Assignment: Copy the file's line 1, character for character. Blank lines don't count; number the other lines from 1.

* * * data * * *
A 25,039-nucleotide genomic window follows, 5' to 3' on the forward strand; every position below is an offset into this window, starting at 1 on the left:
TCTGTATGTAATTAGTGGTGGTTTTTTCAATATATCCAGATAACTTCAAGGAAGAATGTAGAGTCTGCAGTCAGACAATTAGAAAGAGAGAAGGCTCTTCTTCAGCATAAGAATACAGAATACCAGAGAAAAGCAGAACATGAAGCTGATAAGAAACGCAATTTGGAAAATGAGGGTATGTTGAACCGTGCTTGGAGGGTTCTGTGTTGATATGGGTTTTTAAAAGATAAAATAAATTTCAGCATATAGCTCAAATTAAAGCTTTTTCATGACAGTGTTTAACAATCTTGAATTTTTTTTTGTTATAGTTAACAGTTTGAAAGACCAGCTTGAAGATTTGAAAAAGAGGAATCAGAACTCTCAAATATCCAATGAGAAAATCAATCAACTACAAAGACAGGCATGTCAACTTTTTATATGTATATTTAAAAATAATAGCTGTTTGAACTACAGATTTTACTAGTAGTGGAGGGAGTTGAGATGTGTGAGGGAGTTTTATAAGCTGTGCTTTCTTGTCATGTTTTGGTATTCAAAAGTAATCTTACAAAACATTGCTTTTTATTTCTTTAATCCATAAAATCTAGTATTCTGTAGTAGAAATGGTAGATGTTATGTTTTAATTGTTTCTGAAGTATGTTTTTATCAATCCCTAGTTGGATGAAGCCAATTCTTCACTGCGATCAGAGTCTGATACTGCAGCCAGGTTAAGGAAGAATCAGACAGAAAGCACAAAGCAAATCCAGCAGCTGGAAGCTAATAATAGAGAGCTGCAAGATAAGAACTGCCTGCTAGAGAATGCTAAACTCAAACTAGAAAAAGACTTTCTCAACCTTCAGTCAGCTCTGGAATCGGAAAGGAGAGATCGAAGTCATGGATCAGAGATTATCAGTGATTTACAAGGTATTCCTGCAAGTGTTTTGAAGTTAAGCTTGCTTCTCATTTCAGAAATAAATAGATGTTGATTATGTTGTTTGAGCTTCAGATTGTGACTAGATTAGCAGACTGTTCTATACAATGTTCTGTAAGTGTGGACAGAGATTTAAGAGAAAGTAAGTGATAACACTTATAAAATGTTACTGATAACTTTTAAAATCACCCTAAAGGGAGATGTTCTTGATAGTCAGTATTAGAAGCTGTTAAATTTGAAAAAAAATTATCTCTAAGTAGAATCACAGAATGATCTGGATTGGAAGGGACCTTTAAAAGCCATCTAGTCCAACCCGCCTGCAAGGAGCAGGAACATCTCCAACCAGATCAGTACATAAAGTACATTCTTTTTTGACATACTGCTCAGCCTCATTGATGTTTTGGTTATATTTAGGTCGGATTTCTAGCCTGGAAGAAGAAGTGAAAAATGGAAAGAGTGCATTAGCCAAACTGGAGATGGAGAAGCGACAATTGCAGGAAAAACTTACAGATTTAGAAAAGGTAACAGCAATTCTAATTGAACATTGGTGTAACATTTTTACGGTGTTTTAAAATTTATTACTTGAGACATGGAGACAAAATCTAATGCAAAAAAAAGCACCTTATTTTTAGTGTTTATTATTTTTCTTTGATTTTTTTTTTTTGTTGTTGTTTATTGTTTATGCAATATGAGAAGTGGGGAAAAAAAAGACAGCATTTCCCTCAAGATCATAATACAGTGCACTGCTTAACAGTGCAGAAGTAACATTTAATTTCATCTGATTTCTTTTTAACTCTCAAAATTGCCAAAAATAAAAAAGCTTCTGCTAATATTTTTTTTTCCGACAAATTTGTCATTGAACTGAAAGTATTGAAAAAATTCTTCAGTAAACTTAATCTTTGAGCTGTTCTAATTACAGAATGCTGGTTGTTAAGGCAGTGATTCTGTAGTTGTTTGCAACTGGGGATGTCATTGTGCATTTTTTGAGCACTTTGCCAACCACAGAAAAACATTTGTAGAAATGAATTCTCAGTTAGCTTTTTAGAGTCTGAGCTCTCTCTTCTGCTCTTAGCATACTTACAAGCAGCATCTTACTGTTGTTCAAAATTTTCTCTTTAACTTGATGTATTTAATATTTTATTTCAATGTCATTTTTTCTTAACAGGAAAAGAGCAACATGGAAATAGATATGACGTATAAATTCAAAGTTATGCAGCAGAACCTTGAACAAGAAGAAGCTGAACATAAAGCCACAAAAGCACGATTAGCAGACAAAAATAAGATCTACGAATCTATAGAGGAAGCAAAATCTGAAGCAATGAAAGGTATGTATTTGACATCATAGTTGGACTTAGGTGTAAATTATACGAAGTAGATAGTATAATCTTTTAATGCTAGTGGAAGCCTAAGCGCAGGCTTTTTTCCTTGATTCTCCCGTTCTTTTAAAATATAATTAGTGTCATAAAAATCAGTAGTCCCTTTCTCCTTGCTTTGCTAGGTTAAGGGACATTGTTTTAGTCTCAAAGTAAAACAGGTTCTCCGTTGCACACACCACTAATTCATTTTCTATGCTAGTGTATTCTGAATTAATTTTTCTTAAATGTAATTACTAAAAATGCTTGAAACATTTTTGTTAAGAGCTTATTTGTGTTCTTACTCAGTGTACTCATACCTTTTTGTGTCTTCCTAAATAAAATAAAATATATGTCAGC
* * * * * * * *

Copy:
A 25,039-nucleotide genomic window follows, 5' to 3' on the forward strand; every position below is an offset into this window, starting at 1 on the left: